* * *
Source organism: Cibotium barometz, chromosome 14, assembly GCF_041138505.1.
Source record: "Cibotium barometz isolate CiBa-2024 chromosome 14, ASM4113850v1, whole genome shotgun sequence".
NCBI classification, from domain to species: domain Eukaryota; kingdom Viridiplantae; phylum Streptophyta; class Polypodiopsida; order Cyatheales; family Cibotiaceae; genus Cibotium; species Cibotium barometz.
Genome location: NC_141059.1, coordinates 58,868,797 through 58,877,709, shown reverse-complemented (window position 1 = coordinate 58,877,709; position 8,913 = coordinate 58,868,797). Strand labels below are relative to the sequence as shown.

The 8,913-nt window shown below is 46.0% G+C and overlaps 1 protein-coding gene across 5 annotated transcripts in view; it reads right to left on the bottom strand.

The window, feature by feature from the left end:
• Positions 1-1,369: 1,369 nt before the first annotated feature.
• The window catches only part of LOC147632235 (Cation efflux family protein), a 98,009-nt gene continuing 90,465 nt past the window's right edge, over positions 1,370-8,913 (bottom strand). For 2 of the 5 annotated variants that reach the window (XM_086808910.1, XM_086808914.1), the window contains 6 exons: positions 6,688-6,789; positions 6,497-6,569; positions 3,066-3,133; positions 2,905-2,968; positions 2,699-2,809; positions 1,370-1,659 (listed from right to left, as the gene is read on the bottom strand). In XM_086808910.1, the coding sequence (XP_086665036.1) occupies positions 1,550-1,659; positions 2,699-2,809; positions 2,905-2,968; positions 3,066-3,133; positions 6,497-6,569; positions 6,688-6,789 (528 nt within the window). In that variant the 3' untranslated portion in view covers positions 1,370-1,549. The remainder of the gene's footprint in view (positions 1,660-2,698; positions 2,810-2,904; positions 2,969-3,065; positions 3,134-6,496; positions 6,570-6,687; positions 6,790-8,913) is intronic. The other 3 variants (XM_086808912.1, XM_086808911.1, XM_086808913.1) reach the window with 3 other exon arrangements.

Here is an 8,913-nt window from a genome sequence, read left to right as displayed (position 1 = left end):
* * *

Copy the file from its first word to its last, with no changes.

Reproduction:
Source organism: Cibotium barometz, chromosome 14, assembly GCF_041138505.1.
Source record: "Cibotium barometz isolate CiBa-2024 chromosome 14, ASM4113850v1, whole genome shotgun sequence".
NCBI classification, from domain to species: domain Eukaryota; kingdom Viridiplantae; phylum Streptophyta; class Polypodiopsida; order Cyatheales; family Cibotiaceae; genus Cibotium; species Cibotium barometz.
Genome location: NC_141059.1, coordinates 58,868,797 through 58,877,709, shown reverse-complemented (window position 1 = coordinate 58,877,709; position 8,913 = coordinate 58,868,797). Strand labels below are relative to the sequence as shown.

The 8,913-nt window shown below is 46.0% G+C and overlaps 1 protein-coding gene across 5 annotated transcripts in view; it reads right to left on the bottom strand.

The window, feature by feature from the left end:
• Positions 1-1,369: 1,369 nt before the first annotated feature.
• The window catches only part of LOC147632235 (Cation efflux family protein), a 98,009-nt gene continuing 90,465 nt past the window's right edge, over positions 1,370-8,913 (bottom strand). For 2 of the 5 annotated variants that reach the window (XM_086808910.1, XM_086808914.1), the window contains 6 exons: positions 6,688-6,789; positions 6,497-6,569; positions 3,066-3,133; positions 2,905-2,968; positions 2,699-2,809; positions 1,370-1,659 (listed from right to left, as the gene is read on the bottom strand). In XM_086808910.1, the coding sequence (XP_086665036.1) occupies positions 1,550-1,659; positions 2,699-2,809; positions 2,905-2,968; positions 3,066-3,133; positions 6,497-6,569; positions 6,688-6,789 (528 nt within the window). In that variant the 3' untranslated portion in view covers positions 1,370-1,549. The remainder of the gene's footprint in view (positions 1,660-2,698; positions 2,810-2,904; positions 2,969-3,065; positions 3,134-6,496; positions 6,570-6,687; positions 6,790-8,913) is intronic. The other 3 variants (XM_086808912.1, XM_086808911.1, XM_086808913.1) reach the window with 3 other exon arrangements.

Here is an 8,913-nt window from a genome sequence, read left to right as displayed (position 1 = left end):